Sunday, January 29, 2012

Slacking...aka a bunch of stuff to fill you in on

My goal is 1 update a week, which has been falling on Sunday, but I think my Sunday nap lasted too long last week. So here is a hodgepodge of updates and other good stuff that is getting me ready for this amazing journey.

The AT Guide
The 2012 version of the AT Guide came to my mailbox a week ago. It is the guide of choice by most thru hikers. It has elevation profiles, locations of all shelters, water supplies, points of interests and town maps. It was the missing piece I was waiting on to get the serious planning going. As crazy as it sounds, I will not be taking any maps on the trail. The trail is well marked and the most valuable navigational tool I old have with me other than a compass is the AT Guide.

Sleep System Shakedown
I took a night where the temperature low was 28 degrees to test my sleep gear. I set up my tent in the backyard like a little kid and camped out. I started out great- had my long underwear on with hiking pants, long underwear shirt and synthetic puffy jacket and wool socks with a toboggan. I had my sleeping bag liner in, which is supposed to add about 5 degrees of warmth inside my sleeping bag which was rated for 32 degrees. All in all, I was expecting to wake up the next morning having slept like a baby. That didn't happen. I was back in my warm cozy bed at 2:30am. The problem was my 10 year old sleeping bag. It had a temp rating of 32 degrees, but in reality it should have been more like a 45. Today, good sleeping bags follow the European standard called EN13537, which means that two completely different sleeping bags with the same rating should work exactly the same. The temp ratings have 3 sets of numbers, the most important being the absolute lowest temperature in which you could sleep comfortably. I am waiting until the last minute to replace my sleeping bag (if necessary) to see where temps will be when I start. For more info on sleeping bag ratings, click here.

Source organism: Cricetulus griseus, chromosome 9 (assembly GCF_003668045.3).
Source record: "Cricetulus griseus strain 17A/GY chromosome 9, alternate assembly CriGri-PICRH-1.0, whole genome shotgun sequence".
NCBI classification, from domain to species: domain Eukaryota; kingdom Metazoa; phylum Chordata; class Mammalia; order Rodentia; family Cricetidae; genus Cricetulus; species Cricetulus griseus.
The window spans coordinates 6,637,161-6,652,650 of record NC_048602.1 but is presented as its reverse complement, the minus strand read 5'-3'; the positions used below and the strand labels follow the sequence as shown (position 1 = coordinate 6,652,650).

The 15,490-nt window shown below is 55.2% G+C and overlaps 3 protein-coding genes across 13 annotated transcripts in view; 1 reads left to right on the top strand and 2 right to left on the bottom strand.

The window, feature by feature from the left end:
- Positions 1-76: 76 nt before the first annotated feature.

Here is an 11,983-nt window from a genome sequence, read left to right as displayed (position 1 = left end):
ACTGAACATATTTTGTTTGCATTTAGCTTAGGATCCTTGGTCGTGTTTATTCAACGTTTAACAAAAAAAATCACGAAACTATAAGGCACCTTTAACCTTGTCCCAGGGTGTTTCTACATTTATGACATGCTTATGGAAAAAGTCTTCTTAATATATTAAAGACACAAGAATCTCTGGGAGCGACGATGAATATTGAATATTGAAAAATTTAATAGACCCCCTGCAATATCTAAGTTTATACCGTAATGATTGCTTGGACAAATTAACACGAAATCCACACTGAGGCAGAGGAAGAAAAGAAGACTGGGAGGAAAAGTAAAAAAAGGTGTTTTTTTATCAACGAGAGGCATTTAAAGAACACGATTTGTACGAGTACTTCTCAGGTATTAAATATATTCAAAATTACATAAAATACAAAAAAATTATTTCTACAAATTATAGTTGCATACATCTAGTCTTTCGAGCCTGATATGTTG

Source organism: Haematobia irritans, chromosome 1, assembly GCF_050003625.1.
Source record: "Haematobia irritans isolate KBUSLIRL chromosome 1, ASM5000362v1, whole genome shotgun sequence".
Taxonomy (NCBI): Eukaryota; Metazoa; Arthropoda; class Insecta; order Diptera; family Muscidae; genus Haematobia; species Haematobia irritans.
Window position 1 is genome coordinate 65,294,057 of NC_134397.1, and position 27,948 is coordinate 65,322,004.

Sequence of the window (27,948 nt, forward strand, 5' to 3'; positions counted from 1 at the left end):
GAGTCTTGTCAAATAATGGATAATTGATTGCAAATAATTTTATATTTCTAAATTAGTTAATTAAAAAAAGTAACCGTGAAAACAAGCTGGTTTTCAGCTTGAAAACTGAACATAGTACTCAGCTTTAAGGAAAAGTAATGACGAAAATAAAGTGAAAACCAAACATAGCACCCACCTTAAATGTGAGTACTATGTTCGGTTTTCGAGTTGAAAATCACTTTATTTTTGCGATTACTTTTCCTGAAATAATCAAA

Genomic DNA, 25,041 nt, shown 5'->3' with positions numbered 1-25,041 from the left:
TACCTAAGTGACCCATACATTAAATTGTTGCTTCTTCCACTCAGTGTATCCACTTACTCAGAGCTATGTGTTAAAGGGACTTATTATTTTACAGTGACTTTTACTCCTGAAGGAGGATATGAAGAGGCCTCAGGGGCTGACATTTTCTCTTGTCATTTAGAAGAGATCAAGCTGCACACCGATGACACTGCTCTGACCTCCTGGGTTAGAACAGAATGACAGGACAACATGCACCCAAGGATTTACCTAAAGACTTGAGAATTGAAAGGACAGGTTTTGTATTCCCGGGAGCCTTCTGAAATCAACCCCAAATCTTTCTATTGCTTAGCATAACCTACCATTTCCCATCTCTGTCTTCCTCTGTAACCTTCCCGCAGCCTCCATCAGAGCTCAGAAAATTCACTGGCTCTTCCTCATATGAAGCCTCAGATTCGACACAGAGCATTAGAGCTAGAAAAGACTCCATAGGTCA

Arts and Crafts with Mr. Carpenter
I was bored one afternoon and decided to make a stove out of 2 Pepsi cans. Alcohol burning stoves are very popular because they weigh basically nothing and fuel (denatured alcohol or heet) are readily available along the trail. I love my Pocket Rocket which requires canister fuel, but thought why not have a backup in case I run out? It was easy to make and I plan on making a few more because I am sure they will get better and better. I used this website for directions on how to make it. Click here.

Update on Active Water Goal
As of today, I am excited to announce that $750 has been given to Active Water through the generosity of several people. My goal is to raise $4500 by the time I finish the hike, which is enough to build a clean water well along with supply a few houses with biosand filters. If you want to partner with me to help provide clean water for Zambia, Africa, you can click the Active Water link on the right of this page. I am very excited that I am 1 of 5 hikers that are hiking for clean water. Between the 5 of us, we are going to be able to make a huge impact! For more info on why I have chosen this organization to hike for, click the Watsr Facts link on top of this page.


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